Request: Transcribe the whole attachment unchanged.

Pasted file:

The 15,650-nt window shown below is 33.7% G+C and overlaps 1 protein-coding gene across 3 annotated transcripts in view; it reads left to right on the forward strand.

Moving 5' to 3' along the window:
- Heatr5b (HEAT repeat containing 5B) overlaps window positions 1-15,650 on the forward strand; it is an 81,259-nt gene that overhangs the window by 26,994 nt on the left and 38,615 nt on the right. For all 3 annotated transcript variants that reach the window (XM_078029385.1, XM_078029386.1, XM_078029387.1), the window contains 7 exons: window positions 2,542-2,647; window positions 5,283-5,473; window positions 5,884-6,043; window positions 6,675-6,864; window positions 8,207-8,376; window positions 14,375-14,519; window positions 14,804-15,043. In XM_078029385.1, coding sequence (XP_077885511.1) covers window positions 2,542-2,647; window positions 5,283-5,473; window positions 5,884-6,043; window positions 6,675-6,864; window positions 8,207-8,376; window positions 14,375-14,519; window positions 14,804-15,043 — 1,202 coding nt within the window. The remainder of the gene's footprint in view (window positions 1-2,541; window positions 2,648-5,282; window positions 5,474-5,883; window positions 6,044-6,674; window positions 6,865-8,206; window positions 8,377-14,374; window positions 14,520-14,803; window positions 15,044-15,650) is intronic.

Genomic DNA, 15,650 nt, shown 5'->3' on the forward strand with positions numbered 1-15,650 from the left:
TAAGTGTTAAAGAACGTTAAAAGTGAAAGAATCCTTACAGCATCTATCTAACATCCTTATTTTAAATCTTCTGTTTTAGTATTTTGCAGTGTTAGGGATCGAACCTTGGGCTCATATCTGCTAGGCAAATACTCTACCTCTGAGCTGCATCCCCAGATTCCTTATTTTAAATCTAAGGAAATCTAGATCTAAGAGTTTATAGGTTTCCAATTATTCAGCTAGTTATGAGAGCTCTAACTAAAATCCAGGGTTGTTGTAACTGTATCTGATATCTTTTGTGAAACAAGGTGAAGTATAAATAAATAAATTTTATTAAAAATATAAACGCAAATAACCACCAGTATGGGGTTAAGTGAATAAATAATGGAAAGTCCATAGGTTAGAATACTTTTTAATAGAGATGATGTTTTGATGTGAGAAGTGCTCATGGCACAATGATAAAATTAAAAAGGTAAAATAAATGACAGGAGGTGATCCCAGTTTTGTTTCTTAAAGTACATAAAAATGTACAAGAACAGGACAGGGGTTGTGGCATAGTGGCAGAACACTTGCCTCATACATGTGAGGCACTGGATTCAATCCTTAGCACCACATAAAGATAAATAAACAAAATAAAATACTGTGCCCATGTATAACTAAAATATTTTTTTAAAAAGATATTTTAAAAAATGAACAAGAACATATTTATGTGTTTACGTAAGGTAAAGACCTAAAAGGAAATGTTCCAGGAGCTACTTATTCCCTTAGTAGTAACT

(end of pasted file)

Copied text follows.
The 15,650-nt window shown below is 33.7% G+C and overlaps 1 protein-coding gene across 3 annotated transcripts in view; it reads left to right on the forward strand.

Moving 5' to 3' along the window:
- Heatr5b (HEAT repeat containing 5B) overlaps window positions 1-15,650 on the forward strand; it is an 81,259-nt gene that overhangs the window by 26,994 nt on the left and 38,615 nt on the right. For all 3 annotated transcript variants that reach the window (XM_078029385.1, XM_078029386.1, XM_078029387.1), the window contains 7 exons: window positions 2,542-2,647; window positions 5,283-5,473; window positions 5,884-6,043; window positions 6,675-6,864; window positions 8,207-8,376; window positions 14,375-14,519; window positions 14,804-15,043. In XM_078029385.1, coding sequence (XP_077885511.1) covers window positions 2,542-2,647; window positions 5,283-5,473; window positions 5,884-6,043; window positions 6,675-6,864; window positions 8,207-8,376; window positions 14,375-14,519; window positions 14,804-15,043 — 1,202 coding nt within the window. The remainder of the gene's footprint in view (window positions 1-2,541; window positions 2,648-5,282; window positions 5,474-5,883; window positions 6,044-6,674; window positions 6,865-8,206; window positions 8,377-14,374; window positions 14,520-14,803; window positions 15,044-15,650) is intronic.

Genomic DNA, 15,650 nt, shown 5'->3' on the forward strand with positions numbered 1-15,650 from the left:
TAAGTGTTAAAGAACGTTAAAAGTGAAAGAATCCTTACAGCATCTATCTAACATCCTTATTTTAAATCTTCTGTTTTAGTATTTTGCAGTGTTAGGGATCGAACCTTGGGCTCATATCTGCTAGGCAAATACTCTACCTCTGAGCTGCATCCCCAGATTCCTTATTTTAAATCTAAGGAAATCTAGATCTAAGAGTTTATAGGTTTCCAATTATTCAGCTAGTTATGAGAGCTCTAACTAAAATCCAGGGTTGTTGTAACTGTATCTGATATCTTTTGTGAAACAAGGTGAAGTATAAATAAATAAATTTTATTAAAAATATAAACGCAAATAACCACCAGTATGGGGTTAAGTGAATAAATAATGGAAAGTCCATAGGTTAGAATACTTTTTAATAGAGATGATGTTTTGATGTGAGAAGTGCTCATGGCACAATGATAAAATTAAAAAGGTAAAATAAATGACAGGAGGTGATCCCAGTTTTGTTTCTTAAAGTACATAAAAATGTACAAGAACAGGACAGGGGTTGTGGCATAGTGGCAGAACACTTGCCTCATACATGTGAGGCACTGGATTCAATCCTTAGCACCACATAAAGATAAATAAACAAAATAAAATACTGTGCCCATGTATAACTAAAATATTTTTTTAAAAAGATATTTTAAAAAATGAACAAGAACATATTTATGTGTTTACGTAAGGTAAAGACCTAAAAGGAAATGTTCCAGGAGCTACTTATTCCCTTAGTAGTAACT